Tour Buzz

MEASURED LOVE: The URL for Metric’s official website is ILoveMetric.com, and goddamn it, it’s true: I love this Canadian band something fierce. I love the way they fuse the cool of Blondie and the clockwork thump of the Cars. I love the way their enduring hit “Help I’m Alive” makes our hearts beat, not unlike a hammer. And I love their new album Synthetica, because it finds Metric continuing in its unspoken mission: to make New Wave actually sound new again. And I’m far from the only one who feels this way: After checking Metric’s Sept. 6 show in Rochester, N.Y., Rochester City Newspaper’s Frank DeBlase gushed, “Metric picks up where New Wave left off when it opted for disco cheese.” Later, he added, “Singer Emily Haines came out sporting long, sleek legs emerging from hot pants that, along with the lights, almost sent me into a seizure.” I almost forgot Emily! Te amo. Metric plays the House of Blues on Oct. 6 ($40).

THE DESCENDENTS: We continue this special New Wave Revival edition of Tour Buzz with The xx. To my thinking, New Wave was born when the first-wave punks finally copped to their previously secret love of ABBA … and The xx, scheduled to perform poolside at the Cosmopolitan on Oct. 10 ($37), seems so thoroughly enamored of that cultural moment that it’s tempting to connect them directly to New Order, Gang of Four and the like—but as contemporaries, not as copyists. Much as I love Metric, they operate at a remove from their influences, where The xx seems to co-exist with theirs; they are a New Wave band of the first water. To paraphrase Michael Stipe, I’m not sure how that works, but I like it.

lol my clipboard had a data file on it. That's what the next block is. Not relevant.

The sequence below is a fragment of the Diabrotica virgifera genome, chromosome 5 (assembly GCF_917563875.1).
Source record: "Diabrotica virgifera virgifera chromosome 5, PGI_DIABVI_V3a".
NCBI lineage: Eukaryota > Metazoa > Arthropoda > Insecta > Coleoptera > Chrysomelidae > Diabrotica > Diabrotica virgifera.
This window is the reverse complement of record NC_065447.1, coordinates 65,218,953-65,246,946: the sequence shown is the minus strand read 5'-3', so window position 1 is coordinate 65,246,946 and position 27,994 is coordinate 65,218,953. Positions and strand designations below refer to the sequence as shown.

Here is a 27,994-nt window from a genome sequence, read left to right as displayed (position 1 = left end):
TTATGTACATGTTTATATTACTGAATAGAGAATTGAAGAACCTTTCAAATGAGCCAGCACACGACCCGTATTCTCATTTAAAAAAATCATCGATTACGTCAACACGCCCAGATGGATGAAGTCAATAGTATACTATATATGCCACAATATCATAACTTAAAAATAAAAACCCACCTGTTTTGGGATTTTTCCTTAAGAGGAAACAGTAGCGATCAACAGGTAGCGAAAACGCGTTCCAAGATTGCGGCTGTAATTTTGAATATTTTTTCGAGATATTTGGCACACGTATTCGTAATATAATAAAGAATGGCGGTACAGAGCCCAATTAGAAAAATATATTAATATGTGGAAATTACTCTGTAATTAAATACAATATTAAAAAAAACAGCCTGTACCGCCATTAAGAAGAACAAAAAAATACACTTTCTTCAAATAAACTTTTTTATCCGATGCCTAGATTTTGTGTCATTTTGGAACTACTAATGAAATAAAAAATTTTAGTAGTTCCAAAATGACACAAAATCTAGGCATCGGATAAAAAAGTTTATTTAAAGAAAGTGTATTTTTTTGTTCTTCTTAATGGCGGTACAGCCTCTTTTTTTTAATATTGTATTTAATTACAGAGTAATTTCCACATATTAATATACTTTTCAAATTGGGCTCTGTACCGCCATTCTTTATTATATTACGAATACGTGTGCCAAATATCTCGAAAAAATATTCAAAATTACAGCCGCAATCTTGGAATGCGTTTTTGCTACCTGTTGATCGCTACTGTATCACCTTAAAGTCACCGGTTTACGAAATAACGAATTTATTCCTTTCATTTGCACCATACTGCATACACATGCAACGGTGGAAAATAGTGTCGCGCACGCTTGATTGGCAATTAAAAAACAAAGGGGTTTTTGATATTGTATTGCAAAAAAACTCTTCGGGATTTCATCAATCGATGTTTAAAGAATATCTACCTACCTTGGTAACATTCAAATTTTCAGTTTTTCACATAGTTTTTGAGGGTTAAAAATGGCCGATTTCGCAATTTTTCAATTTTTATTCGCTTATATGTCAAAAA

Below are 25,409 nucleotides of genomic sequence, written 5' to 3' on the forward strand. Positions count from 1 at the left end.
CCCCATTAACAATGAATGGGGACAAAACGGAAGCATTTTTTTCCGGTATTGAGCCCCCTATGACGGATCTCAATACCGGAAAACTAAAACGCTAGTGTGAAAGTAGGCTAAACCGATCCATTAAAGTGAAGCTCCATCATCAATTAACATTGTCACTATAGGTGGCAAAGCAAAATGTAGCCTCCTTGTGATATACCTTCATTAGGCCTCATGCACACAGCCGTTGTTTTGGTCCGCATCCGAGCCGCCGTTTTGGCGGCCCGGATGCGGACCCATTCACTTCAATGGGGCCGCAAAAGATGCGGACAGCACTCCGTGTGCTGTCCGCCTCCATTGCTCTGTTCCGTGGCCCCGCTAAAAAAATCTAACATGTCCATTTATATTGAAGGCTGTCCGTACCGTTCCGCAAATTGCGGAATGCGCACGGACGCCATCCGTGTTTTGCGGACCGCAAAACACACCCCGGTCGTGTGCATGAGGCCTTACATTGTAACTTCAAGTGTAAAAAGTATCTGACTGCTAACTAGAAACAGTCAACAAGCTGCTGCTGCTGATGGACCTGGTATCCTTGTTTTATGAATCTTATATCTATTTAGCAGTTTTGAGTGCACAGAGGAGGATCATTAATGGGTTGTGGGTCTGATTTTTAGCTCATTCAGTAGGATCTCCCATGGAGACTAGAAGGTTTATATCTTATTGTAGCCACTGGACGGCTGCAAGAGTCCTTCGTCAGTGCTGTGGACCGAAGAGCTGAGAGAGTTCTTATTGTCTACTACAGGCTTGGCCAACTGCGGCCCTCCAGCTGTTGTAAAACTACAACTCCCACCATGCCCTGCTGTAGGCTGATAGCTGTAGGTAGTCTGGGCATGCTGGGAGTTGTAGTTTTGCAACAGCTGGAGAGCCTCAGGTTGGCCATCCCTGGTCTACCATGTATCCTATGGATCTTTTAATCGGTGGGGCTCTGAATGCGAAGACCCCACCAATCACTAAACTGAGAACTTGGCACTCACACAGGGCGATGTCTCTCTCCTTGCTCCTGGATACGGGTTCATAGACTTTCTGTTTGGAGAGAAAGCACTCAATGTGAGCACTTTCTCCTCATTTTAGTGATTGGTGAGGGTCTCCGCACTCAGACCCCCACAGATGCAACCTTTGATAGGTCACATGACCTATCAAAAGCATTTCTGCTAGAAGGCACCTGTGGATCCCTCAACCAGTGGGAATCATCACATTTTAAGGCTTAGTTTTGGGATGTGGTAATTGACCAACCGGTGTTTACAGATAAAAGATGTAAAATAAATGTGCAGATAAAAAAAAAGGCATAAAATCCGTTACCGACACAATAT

NOW ON SALE: Let’s end our year as we began it: with our cold ears ringing and our drunken heads singing. The Black Keys are playing The Joint on Dec. 30-31, and while the ticket prices are high—$171-$342—it’s a small price to pay for sending off this long year with a final blast of blues and glam.

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This weekend, Las Vegas may finally land on the national comic-book scene with not one, but two new comic conventions. The serendipitous double booking of Las Vegas Comic Expo and MorrisonCon could make up for the fact that Sin City hasn’t yet snagged Comic-Con International from America’s Finest City. “Vegas is the convention capital of the world,” says Charles Lee, organizer of Las Vegas Comic Expo. “And yet, unlike other cities big and small, there hasn’t been a comic-book convention [here] since 2003.”

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